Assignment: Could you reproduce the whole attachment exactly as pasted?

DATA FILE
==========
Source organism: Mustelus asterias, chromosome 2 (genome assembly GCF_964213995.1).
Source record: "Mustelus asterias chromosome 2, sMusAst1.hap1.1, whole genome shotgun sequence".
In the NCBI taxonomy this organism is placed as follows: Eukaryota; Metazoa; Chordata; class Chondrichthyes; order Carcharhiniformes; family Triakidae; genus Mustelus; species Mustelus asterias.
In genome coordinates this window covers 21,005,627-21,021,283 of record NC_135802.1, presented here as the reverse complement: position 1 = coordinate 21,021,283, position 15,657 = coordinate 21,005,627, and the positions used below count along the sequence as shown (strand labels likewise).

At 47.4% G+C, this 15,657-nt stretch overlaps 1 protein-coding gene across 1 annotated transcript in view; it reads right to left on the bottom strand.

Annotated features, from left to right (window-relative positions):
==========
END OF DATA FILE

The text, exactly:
Source organism: Mustelus asterias, chromosome 2 (genome assembly GCF_964213995.1).
Source record: "Mustelus asterias chromosome 2, sMusAst1.hap1.1, whole genome shotgun sequence".
In the NCBI taxonomy this organism is placed as follows: Eukaryota; Metazoa; Chordata; class Chondrichthyes; order Carcharhiniformes; family Triakidae; genus Mustelus; species Mustelus asterias.
In genome coordinates this window covers 21,005,627-21,021,283 of record NC_135802.1, presented here as the reverse complement: position 1 = coordinate 21,021,283, position 15,657 = coordinate 21,005,627, and the positions used below count along the sequence as shown (strand labels likewise).

At 47.4% G+C, this 15,657-nt stretch overlaps 1 protein-coding gene across 1 annotated transcript in view; it reads right to left on the bottom strand.

Annotated features, from left to right (window-relative positions):